• The PDURS Framework garnered significant response from industry [see AgencyIQ’s full analysis here]. In particular, the PDURS framework applied regulatory expectations based on the developing entity. If another entity developed the software, than an entirely different regulatory framework would apply. Major pharmaceutical, biologic, and digital health associations called out this concern in their comments, raising concerns about different regulatory expectations for different entities, as well as the formal separation of the PDURS regulatory scheme from the rest of the agency’s digital health work. Several commenters also highlighted questions with the FDA’s seemingly creative interpretation of the labeling regulations that would encompass all PDURS outputs. They made the case that it appeared that FDA considers an output from a PDURS to be labeling because both “accompany” a drug, not because an output is actually labeling, and that this may go beyond the regulatory scope of labeling.
  • The FDA committed to moving the PDURS policy along under the new prescription drug user fee program (PDUFA VII). Per that commitment: “By the end of FY 2023, FDA will publish draft, revised or final guidance on regulatory considerations for Prescription Drug Use-Related Software that includes information about software that is disseminated by a drug applicant for use with a prescription drug or biologic product that may be described in labeling, including prescribing information. This guidance will cover software that is distributed with a drug or integrated as part of a drug- or biologic-led combination product, as well as software that is distributed by an applicant independent of an approved product.” Interestingly, that commitment can be found in the letter’s section on commitments related to digital health technologies (DHTs), or digital products that are used to “obtain clinical trial data directly from patients,” a new category of tools that the FDA has defined only after the PDURS framework was initially released.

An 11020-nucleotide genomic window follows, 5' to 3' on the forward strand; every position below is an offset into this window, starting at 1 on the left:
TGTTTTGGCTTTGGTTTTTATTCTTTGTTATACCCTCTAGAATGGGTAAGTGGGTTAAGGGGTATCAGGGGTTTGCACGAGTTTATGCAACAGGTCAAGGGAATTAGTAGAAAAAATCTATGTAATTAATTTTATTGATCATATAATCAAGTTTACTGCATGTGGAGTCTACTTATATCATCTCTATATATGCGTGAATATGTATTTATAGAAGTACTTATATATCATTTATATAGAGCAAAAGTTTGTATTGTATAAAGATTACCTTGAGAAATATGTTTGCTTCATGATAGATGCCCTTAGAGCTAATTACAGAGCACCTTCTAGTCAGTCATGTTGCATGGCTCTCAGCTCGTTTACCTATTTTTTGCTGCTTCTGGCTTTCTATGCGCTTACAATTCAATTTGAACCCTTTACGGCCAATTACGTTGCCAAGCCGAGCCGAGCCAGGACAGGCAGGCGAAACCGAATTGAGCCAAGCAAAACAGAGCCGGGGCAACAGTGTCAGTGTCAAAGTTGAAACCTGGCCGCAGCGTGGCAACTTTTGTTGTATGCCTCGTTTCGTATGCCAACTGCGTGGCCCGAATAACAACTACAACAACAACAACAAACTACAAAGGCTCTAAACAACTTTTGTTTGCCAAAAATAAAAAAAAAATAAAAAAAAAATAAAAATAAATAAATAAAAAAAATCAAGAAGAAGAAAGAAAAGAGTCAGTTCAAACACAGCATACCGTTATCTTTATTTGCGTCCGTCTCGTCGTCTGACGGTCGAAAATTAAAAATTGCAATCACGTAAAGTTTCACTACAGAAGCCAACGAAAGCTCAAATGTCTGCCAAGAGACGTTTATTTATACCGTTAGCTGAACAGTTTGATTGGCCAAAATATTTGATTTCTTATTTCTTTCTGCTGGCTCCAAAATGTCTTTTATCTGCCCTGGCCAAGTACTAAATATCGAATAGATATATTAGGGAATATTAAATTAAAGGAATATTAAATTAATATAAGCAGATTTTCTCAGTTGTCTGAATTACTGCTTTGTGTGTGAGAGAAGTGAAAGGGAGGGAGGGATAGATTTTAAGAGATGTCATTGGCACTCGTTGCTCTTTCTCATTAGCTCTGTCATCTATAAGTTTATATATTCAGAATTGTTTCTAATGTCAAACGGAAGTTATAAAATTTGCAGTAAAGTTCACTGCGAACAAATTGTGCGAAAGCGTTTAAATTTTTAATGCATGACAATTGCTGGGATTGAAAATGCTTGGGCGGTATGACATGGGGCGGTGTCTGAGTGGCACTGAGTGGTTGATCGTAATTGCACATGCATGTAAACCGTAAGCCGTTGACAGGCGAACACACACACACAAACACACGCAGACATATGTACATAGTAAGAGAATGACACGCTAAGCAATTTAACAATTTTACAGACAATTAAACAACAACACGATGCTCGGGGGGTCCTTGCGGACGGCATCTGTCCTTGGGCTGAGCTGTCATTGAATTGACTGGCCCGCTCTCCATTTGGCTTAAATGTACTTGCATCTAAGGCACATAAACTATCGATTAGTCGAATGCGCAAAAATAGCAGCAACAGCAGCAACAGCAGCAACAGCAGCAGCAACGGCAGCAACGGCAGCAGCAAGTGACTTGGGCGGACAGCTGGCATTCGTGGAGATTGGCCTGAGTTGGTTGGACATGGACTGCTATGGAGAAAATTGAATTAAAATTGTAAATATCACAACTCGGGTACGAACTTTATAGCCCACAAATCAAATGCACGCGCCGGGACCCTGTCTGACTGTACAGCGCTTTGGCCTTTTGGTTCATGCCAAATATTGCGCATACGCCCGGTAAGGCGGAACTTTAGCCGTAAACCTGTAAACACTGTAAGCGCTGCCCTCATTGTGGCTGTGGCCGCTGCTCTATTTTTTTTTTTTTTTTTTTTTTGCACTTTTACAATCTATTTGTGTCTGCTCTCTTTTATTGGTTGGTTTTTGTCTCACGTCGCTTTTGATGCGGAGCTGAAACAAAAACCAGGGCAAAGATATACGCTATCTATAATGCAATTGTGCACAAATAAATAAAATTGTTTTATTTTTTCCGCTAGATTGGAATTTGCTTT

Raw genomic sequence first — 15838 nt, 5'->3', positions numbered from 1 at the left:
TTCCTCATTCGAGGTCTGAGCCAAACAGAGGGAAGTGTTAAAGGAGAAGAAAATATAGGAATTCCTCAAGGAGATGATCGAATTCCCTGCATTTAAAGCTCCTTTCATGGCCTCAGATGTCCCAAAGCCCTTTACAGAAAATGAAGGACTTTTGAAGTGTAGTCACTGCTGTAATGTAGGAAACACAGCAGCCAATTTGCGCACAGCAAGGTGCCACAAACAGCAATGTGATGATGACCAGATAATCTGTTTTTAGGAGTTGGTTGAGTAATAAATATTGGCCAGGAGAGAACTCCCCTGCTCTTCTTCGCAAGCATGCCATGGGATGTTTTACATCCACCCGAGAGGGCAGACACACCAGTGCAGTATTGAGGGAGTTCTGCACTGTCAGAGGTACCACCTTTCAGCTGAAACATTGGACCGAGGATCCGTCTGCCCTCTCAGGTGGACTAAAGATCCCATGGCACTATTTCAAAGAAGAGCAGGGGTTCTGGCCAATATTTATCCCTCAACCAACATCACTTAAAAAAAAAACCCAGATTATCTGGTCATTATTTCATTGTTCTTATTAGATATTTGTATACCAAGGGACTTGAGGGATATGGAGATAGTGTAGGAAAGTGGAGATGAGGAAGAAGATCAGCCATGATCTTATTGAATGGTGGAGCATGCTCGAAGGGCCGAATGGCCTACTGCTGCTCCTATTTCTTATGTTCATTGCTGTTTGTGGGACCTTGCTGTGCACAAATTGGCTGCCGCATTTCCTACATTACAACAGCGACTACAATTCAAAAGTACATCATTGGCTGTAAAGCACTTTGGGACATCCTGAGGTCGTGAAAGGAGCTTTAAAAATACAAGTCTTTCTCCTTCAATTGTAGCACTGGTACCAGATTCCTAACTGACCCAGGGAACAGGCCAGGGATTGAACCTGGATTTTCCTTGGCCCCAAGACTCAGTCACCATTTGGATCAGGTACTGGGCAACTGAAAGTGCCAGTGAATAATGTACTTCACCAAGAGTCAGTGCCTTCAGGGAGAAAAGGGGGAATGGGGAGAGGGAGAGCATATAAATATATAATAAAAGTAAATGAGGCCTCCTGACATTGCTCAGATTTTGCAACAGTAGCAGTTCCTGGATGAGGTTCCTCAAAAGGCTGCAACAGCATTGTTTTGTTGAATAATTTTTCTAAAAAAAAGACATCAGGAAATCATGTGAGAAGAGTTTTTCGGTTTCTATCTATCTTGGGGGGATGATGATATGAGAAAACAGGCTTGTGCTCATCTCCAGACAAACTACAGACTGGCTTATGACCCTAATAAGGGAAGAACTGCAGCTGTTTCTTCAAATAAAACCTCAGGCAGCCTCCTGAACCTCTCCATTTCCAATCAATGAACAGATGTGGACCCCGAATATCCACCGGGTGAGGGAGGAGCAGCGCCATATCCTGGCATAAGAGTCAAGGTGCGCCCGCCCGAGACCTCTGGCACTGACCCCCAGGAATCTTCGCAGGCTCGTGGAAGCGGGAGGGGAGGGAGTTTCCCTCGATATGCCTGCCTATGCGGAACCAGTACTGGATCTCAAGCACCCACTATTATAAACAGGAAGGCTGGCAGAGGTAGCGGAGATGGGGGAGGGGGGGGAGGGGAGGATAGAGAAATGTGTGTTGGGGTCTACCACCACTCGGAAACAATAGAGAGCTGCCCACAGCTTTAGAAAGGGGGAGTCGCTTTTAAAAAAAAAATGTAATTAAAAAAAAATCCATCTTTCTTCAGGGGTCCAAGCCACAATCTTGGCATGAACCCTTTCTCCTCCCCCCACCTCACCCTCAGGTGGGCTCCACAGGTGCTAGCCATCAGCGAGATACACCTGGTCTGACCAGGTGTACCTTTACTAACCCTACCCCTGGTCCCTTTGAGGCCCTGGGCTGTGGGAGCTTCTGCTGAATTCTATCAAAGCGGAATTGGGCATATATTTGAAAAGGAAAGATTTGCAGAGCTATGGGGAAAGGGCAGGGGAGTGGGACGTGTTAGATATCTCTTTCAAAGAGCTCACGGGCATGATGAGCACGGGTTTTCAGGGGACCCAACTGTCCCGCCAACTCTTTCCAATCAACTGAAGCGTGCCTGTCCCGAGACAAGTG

This week the FDA unveiled its long-awaited PDURS guidance. Here’s what you need to know:

  • At a very high level, the guidance appears to recommend the following: If the PDURS gets its data from a medical device (specifically the device constituent part of a combination product), then information about it likely needs to be included in the FDA-required labeling as part of the prescribing information (PI), whether or not the sponsor has information demonstrating “clinically meaningful benefit” for the PDURS’ use (compared to use of the drug without the PDURS). However, the availability of this data is likely to impact where, exactly, the information about the PDURS output is reflected in the FDA-required labeling. Without data demonstrating clinical benefit associated with the PDURS’ use, then any information about end-user output should be considered promotional labeling, even as information about the PDURS would likely need to be reflected in the PI (e.g., HOW SUPPLIED/STORAGE AND HANDLING section) to help ensure safe use and give instructions, and potentially to “help differentiate between a combination product with and without device-connected software functions.” In general, the agency states that a PDURS that gets its information anywhere besides a medical device (e.g., patient inputting dose administration) will generally be considered promotional labeling, and likely will not be part of the FDA-required labeling. To this point, there are two notable exceptions: when the use of the PDURS is considered essential for safe use, or if the sponsor has evidence demonstrating a “clinically meaningful benefit.” The agency does say that the policy is informed by its experiencing reviewing these products, in which these types of non-device-data functions typically do not need to be incorporated into labeling.
  • First up, let’s take a look at the draft guidance’s definition of PDURS: “Software that (1) is disseminated by or on behalf of a drug sponsor and (2) produces an end-user output that supplements, explains, or is otherwise textually related to one or more of the sponsor’s drug products” – with the following addition added in the text of the guidance “regardless of whether the software is a device.” End user output, then, is defined as “Any material (content) that the prescription drug use-related software presents to the end user (a patient, caregiver, or health care practitioner).” This would be considered a type of drug labeling.
  • There are two primary questions for the guidance to answer: What kind of role does PDURS play, and where does that information go?